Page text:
Crude oil is continuing its march higher as WTI is now trading around the $103/bbl level while Brent is around the $120/bbl mark. The main price driver continues to be the evolving geopolitical situation in the Middle East coupled with better than expected economic data out of the US on Thursday and progress in the Greek bailout deal. Nothing just mentioned is very new to the market but it has been enough to keep the market sentiment biased to the bullish side. Some of the bullish sentiment has worn off overnight as most all of the oil commodities in the complex are now negative for the day except for WTI which seems to be the recipient of a modest round of profit taking selling in the Brent/WTI spread. Overall not much has changed throughout the week with the main price drivers still in place and the market sentiment still mostly bullish for oil and the broader commodity complex.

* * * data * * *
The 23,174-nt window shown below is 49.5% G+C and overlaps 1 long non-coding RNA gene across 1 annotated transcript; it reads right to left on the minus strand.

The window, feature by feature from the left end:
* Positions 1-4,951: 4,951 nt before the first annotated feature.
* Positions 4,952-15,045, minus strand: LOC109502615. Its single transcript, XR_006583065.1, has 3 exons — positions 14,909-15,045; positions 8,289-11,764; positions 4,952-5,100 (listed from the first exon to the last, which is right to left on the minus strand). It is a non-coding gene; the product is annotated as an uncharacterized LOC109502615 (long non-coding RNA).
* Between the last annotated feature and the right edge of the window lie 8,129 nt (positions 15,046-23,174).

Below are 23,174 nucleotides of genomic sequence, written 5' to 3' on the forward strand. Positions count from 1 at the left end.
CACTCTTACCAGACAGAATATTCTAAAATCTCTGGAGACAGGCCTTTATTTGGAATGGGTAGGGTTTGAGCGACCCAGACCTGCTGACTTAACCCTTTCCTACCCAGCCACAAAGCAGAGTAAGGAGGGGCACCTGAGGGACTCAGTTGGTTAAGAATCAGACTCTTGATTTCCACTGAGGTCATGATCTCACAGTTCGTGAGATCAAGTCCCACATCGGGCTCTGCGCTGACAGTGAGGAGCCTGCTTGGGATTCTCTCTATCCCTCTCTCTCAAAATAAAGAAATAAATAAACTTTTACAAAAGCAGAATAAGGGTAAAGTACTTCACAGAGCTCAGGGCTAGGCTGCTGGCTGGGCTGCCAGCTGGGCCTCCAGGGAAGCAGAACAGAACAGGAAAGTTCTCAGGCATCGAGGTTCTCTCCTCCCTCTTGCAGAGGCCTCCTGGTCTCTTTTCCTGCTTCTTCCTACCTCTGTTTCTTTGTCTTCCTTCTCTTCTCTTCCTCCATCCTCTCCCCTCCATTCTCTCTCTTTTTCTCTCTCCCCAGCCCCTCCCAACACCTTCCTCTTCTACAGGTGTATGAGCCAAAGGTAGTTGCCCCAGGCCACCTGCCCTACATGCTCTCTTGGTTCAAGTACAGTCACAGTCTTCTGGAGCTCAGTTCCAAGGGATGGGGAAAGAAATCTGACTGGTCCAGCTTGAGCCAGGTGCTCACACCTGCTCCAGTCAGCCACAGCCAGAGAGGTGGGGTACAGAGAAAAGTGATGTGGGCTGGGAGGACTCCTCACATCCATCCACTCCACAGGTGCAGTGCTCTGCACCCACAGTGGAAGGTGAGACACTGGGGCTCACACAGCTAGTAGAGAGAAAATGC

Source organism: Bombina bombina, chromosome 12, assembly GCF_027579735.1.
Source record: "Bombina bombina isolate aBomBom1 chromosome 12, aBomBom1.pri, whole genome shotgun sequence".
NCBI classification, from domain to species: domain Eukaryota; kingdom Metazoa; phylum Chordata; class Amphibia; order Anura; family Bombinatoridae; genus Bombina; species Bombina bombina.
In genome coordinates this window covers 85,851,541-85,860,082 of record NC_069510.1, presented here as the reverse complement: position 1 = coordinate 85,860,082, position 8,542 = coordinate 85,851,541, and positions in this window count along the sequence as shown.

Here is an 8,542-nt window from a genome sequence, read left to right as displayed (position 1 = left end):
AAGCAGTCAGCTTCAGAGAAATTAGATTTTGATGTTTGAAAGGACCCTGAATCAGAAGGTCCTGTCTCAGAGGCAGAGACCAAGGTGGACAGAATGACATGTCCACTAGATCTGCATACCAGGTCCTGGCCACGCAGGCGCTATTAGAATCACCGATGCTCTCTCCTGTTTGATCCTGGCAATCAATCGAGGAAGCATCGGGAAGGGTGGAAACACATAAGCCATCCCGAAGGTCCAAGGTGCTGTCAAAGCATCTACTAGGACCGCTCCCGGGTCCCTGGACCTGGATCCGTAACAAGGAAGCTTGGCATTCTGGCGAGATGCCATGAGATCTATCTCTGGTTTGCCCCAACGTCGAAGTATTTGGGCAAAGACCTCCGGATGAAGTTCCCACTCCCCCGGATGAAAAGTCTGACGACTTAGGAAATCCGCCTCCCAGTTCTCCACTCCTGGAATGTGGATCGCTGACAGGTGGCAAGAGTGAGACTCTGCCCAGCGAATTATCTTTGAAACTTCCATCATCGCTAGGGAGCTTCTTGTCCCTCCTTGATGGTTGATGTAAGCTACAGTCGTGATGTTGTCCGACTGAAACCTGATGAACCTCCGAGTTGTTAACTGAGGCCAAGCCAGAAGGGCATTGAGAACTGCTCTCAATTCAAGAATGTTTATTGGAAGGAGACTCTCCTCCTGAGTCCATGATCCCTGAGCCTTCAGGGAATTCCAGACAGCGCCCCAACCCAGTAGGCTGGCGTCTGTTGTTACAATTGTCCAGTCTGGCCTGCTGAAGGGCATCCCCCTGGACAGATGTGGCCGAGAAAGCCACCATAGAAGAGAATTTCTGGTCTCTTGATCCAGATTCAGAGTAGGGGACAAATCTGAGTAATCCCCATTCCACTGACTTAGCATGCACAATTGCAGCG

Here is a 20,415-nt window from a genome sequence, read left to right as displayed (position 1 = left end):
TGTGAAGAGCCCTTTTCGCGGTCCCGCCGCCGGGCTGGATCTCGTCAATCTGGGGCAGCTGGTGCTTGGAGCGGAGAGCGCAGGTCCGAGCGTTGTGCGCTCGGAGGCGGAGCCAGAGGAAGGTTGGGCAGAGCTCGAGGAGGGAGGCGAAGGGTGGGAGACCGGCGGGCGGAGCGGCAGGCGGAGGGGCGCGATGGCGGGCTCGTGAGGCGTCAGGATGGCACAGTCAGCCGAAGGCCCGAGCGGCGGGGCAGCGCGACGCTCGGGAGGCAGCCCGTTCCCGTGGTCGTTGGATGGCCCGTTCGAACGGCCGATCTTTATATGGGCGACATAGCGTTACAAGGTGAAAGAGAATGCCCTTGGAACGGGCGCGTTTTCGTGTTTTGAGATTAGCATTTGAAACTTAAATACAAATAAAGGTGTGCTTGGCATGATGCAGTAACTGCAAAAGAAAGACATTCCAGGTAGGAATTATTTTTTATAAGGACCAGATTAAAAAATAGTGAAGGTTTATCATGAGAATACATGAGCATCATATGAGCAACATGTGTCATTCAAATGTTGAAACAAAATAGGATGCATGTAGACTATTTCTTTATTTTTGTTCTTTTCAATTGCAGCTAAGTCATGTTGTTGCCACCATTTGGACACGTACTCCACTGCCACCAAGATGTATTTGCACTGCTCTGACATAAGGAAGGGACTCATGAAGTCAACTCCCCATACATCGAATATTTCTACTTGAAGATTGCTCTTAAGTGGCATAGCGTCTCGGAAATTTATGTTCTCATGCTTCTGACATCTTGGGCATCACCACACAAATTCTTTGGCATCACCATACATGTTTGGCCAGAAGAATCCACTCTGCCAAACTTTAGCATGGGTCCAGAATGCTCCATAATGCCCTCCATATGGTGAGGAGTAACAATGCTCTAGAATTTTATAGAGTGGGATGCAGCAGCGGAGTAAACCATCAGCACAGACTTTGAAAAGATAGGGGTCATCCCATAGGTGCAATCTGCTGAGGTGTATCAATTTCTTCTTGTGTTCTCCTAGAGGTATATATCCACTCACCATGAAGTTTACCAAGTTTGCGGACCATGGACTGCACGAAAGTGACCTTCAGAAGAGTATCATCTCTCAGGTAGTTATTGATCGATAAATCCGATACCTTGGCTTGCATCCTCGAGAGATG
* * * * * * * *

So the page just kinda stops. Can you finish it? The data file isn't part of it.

In Asia the latest out of China is suggesting that the government may set a lower growth rate objective for the economy when they meet at the annual organizational and planning meetings in March. In addition a top economic figure in the China hierarchy suggested that the government would not lower bank reserve requirements during the first quarter and would not likely lower short term interest rate this year. This suggests a very mild accommodative policy and not the very aggressive one that many in the market have been expecting. How China's economy performs throughout the coming year will have a lot to do with how the rest of the global economies perform. It will also be a major factor as to how oil and the broader commodity complex performs as China is the main oil demand growth engine in the world.